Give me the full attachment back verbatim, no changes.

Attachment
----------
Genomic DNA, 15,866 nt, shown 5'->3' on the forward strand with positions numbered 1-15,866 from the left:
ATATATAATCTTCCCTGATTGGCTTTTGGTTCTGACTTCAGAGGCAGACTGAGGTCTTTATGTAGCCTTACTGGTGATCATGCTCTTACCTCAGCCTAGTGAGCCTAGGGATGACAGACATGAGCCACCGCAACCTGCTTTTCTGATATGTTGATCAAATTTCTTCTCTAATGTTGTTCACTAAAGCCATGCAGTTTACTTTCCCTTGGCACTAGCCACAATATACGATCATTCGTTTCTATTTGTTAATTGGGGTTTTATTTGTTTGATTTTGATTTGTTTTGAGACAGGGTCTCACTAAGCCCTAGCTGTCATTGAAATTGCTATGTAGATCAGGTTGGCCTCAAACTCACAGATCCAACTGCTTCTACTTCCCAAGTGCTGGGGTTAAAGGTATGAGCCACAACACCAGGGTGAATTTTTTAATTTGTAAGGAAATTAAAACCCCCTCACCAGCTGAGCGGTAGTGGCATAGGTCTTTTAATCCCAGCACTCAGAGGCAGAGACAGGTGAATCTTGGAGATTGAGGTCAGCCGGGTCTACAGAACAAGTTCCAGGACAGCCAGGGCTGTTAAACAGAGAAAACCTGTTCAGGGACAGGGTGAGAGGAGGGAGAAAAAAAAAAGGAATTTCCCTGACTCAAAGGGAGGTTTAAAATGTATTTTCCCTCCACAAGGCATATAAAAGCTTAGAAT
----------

Genomic DNA, 15,866 nt, shown 5'->3' on the forward strand with positions numbered 1-15,866 from the left:
ATATATAATCTTCCCTGATTGGCTTTTGGTTCTGACTTCAGAGGCAGACTGAGGTCTTTATGTAGCCTTACTGGTGATCATGCTCTTACCTCAGCCTAGTGAGCCTAGGGATGACAGACATGAGCCACCGCAACCTGCTTTTCTGATATGTTGATCAAATTTCTTCTCTAATGTTGTTCACTAAAGCCATGCAGTTTACTTTCCCTTGGCACTAGCCACAATATACGATCATTCGTTTCTATTTGTTAATTGGGGTTTTATTTGTTTGATTTTGATTTGTTTTGAGACAGGGTCTCACTAAGCCCTAGCTGTCATTGAAATTGCTATGTAGATCAGGTTGGCCTCAAACTCACAGATCCAACTGCTTCTACTTCCCAAGTGCTGGGGTTAAAGGTATGAGCCACAACACCAGGGTGAATTTTTTAATTTGTAAGGAAATTAAAACCCCCTCACCAGCTGAGCGGTAGTGGCATAGGTCTTTTAATCCCAGCACTCAGAGGCAGAGACAGGTGAATCTTGGAGATTGAGGTCAGCCGGGTCTACAGAACAAGTTCCAGGACAGCCAGGGCTGTTAAACAGAGAAAACCTGTTCAGGGACAGGGTGAGAGGAGGGAGAAAAAAAAAAGGAATTTCCCTGACTCAAAGGGAGGTTTAAAATGTATTTTCCCTCCACAAGGCATATAAAAGCTTAGAAT